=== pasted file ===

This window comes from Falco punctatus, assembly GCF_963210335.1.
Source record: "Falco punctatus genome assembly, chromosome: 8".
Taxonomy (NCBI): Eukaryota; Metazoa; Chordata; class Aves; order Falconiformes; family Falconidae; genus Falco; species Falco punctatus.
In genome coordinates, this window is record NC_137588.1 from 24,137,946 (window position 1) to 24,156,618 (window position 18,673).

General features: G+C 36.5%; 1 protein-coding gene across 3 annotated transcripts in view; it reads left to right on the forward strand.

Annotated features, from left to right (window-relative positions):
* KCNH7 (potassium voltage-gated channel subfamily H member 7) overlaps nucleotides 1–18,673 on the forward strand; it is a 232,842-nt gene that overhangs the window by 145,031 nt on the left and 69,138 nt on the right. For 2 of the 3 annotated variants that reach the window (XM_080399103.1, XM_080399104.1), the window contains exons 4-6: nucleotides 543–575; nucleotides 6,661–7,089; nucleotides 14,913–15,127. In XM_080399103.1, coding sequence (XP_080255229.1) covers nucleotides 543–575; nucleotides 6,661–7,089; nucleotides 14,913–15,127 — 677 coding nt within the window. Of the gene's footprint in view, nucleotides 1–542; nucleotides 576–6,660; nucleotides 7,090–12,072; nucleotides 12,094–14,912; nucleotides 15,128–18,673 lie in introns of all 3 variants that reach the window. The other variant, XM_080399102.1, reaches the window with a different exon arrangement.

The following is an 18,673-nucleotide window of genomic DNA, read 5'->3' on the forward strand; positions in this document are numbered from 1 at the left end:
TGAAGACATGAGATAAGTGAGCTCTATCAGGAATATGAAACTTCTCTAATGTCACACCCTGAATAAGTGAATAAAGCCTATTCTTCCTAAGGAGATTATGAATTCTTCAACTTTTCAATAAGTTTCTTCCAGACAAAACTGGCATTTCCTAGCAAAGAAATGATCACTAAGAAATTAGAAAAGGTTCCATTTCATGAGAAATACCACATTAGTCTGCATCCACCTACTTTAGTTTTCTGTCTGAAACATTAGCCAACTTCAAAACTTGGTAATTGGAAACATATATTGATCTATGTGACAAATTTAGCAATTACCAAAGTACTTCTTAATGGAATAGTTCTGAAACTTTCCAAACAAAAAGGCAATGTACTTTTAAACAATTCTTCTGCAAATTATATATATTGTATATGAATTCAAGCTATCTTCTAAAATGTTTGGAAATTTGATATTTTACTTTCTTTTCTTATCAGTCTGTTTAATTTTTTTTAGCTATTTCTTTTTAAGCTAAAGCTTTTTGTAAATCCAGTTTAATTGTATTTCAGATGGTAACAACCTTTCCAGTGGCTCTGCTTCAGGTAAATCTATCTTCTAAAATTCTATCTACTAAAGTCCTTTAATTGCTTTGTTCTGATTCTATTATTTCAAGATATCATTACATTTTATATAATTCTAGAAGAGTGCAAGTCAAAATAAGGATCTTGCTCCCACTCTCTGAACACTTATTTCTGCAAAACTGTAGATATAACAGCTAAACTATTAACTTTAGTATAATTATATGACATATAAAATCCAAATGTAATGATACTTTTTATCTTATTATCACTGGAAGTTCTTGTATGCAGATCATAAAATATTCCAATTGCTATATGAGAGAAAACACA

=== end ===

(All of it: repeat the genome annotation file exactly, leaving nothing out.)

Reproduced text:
This window comes from Falco punctatus, assembly GCF_963210335.1.
Source record: "Falco punctatus genome assembly, chromosome: 8".
Taxonomy (NCBI): Eukaryota; Metazoa; Chordata; class Aves; order Falconiformes; family Falconidae; genus Falco; species Falco punctatus.
In genome coordinates, this window is record NC_137588.1 from 24,137,946 (window position 1) to 24,156,618 (window position 18,673).

General features: G+C 36.5%; 1 protein-coding gene across 3 annotated transcripts in view; it reads left to right on the forward strand.

Annotated features, from left to right (window-relative positions):
* KCNH7 (potassium voltage-gated channel subfamily H member 7) overlaps nucleotides 1–18,673 on the forward strand; it is a 232,842-nt gene that overhangs the window by 145,031 nt on the left and 69,138 nt on the right. For 2 of the 3 annotated variants that reach the window (XM_080399103.1, XM_080399104.1), the window contains exons 4-6: nucleotides 543–575; nucleotides 6,661–7,089; nucleotides 14,913–15,127. In XM_080399103.1, coding sequence (XP_080255229.1) covers nucleotides 543–575; nucleotides 6,661–7,089; nucleotides 14,913–15,127 — 677 coding nt within the window. Of the gene's footprint in view, nucleotides 1–542; nucleotides 576–6,660; nucleotides 7,090–12,072; nucleotides 12,094–14,912; nucleotides 15,128–18,673 lie in introns of all 3 variants that reach the window. The other variant, XM_080399102.1, reaches the window with a different exon arrangement.

The following is an 18,673-nucleotide window of genomic DNA, read 5'->3' on the forward strand; positions in this document are numbered from 1 at the left end:
TGAAGACATGAGATAAGTGAGCTCTATCAGGAATATGAAACTTCTCTAATGTCACACCCTGAATAAGTGAATAAAGCCTATTCTTCCTAAGGAGATTATGAATTCTTCAACTTTTCAATAAGTTTCTTCCAGACAAAACTGGCATTTCCTAGCAAAGAAATGATCACTAAGAAATTAGAAAAGGTTCCATTTCATGAGAAATACCACATTAGTCTGCATCCACCTACTTTAGTTTTCTGTCTGAAACATTAGCCAACTTCAAAACTTGGTAATTGGAAACATATATTGATCTATGTGACAAATTTAGCAATTACCAAAGTACTTCTTAATGGAATAGTTCTGAAACTTTCCAAACAAAAAGGCAATGTACTTTTAAACAATTCTTCTGCAAATTATATATATTGTATATGAATTCAAGCTATCTTCTAAAATGTTTGGAAATTTGATATTTTACTTTCTTTTCTTATCAGTCTGTTTAATTTTTTTTAGCTATTTCTTTTTAAGCTAAAGCTTTTTGTAAATCCAGTTTAATTGTATTTCAGATGGTAACAACCTTTCCAGTGGCTCTGCTTCAGGTAAATCTATCTTCTAAAATTCTATCTACTAAAGTCCTTTAATTGCTTTGTTCTGATTCTATTATTTCAAGATATCATTACATTTTATATAATTCTAGAAGAGTGCAAGTCAAAATAAGGATCTTGCTCCCACTCTCTGAACACTTATTTCTGCAAAACTGTAGATATAACAGCTAAACTATTAACTTTAGTATAATTATATGACATATAAAATCCAAATGTAATGATACTTTTTATCTTATTATCACTGGAAGTTCTTGTATGCAGATCATAAAATATTCCAATTGCTATATGAGAGAAAACACA